In accordance with the process described above, however, the electric current for the formation of the tetravelent cerium ion is defined as falling in the range of 0.5 to 1.5 A and a decontaminating liquid consisting of 0.01 to 0.3 mol/liter of tetravalent cerium ion and 1 to 8 mol/liter of nitric acid is produced but the conditions of electrolysis for the formation of the tetravalent cerium ion are not clearly indicated. The inventors have had it experimentally ascertained that when the electric current falls in the aforementioned range of 0.5 to 1.5 A, and a different material for the cathode is used, a reaction causing reduction of tetravalent cerium ion to trivalent cerium ion occurs in the place of a reaction producing hydrogen at the cathode and, as a result, the electric current forming efficiency of the tetravalent cerium ion is degraded in efficiency. Similarly, in the aforementioned range of 0.5 to 1.5 A, and when a different material for the anode is used, a reaction causing oxidation of trivalent cerium ion to tetravalent cerium ion occurs in the place of a reaction producing oxygen at the anode; as a result, the elecric current forming the tetravelent cerium ion is degraded in efficiency. The decontamination step does not embrace any treatment for the separation of insoluble substances sedimented or suspended in the decontaminating liquid which has been spent in contamination. In the electrolyte (decontaminating liquid), therefore, the debris arising from the etching work gradually collects in the vessel to form a slurry or suspension and grows worse with the consumption of the electrolyte, preventing the electrolyte from filling its part satisfactorily and shortening the service life of the electrolyte.

Further, since this process consists in a batchwise operation and not in a continuous operation, it requires time and labor in preparation for each batch of operation and inevitably lengthens the total period of exposure of workers to radiation. Besides, since the process requires use of strong nitric acid and elevated temperatures, it entails generation of sulfur dioxide gas and nitric acid mist and consequent deterioration of the work environment. In the circumstances, the desirability of developing a method for the production of a decontaminating liquid which enjoys high current efficiency, permits continuous regeneration, and avoids heavily yielding secondary waste has been finding growing recognition.

SUMMARY OF THE INVENTION

The first object of this invention is to provide a method for the production of a decontaminating liquid which can be practically used for the purpose of oxidizing a metal ion in a low-oxidation state into a metal ion in a high-oxidation state at the anode with high efficiency.

The second object of this invention is to provide a method for the production of a decontaminating liquid which is capable of efficiently oxidizing and regenerating a reduced metal ion in a low-oxidation state resulting from the aforementioned decontamination of a contaminated metal material into a metal ion in a high-oxidation state and decreasing the occurrence of secondary waste by permitting re-use of the decontaminating liquid.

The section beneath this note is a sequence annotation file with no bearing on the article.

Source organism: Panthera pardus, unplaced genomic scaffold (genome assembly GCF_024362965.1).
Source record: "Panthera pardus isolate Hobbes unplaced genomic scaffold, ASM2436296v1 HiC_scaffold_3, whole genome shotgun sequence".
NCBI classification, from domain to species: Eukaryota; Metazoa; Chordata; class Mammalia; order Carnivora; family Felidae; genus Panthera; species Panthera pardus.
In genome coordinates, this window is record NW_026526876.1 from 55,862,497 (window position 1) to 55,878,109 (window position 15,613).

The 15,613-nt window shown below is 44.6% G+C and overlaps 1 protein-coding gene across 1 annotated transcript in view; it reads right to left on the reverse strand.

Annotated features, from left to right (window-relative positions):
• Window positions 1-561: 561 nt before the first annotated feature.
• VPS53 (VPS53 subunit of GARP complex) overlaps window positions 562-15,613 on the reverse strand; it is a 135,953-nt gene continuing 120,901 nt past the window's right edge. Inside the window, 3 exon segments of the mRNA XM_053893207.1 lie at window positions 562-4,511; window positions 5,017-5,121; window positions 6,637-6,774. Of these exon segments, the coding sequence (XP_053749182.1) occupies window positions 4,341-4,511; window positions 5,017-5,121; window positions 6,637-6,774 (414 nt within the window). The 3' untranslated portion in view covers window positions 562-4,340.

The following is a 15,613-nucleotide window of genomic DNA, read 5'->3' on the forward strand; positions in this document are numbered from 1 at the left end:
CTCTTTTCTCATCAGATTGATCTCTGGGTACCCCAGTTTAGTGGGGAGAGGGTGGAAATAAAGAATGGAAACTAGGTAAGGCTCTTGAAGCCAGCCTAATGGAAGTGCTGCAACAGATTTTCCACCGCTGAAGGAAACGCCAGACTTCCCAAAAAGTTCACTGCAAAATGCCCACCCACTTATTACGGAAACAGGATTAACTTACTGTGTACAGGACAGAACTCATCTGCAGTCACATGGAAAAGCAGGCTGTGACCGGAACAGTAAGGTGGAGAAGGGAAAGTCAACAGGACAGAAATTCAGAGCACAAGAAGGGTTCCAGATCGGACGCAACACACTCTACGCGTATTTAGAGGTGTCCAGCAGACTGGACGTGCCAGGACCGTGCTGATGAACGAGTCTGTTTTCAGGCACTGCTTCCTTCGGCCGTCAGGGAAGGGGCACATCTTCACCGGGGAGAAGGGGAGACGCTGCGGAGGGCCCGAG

To attain the first object described above, the method contemplated by the present invention for the production of a decontaminating liquid is characterized by involving an electrolyzing step which comprises immersing an anode made of a metal having a high oxygen overvoltage equal to or higher than the oxygen overvoltage of platinum and a cathode made of metal or a metal oxide having a low hydrogen overvoltage equal to or lower than the hydrogen overvoltage of platinum in an oxidative solution obtained by dissolving a compound in a low-oxidation state of a metal assuming a high-oxidation state in an aqueous solution and causing passage of an electric current between the two electrodes thereby effecting oxidation of a metal ion in a low-oxidation state and consequent formation of a metal ion in a high-oxidation state at the aforementioned anode. To attain the second object described above, the process contemplated by the present invention for the production of a decontaminating liquid is characterized by comprising a decontaminating step of causing a radiation-contaminated metal material to contact the decontaminating liquid produced during the aforementioned electrolyzing step thereby dissolving a contaminating substance adhering to the contaminated metal material and the surface layer of a matrix metal material by virture of the oxidative force generated during the conversion of the metal ion in the high-oxidation state into a metal ion in a low-oxidation state, a separating step of separating insoluble substances sedimented or suspended in the used decontamination liquid which has effected removal of the decontaminating substance during the decontamination step, and a regenerating step of returning the decontaminating liquid containing the metal ion in a low-oxidation state and the metal ion in a high-oxidation state separated during the separating step back to the aforementioned electrolyzing step, immersing an anode made of a metal or a metal oxide having a high oxygen overvoltage equal to or higher than the oxygen overvoltage of platinum and a cathode made of a metal or a metal oxide having a low hydrogen overvoltage equal to or lower than the hydrogen overvoltage of platinum in the returned decontaminating liquid, and causing passage of an electric current between the electrodes thereby oxidizing and regenerating a metal ion in a low-oxidation state into a metal ion in a high-oxidation state at the aforementioned anode.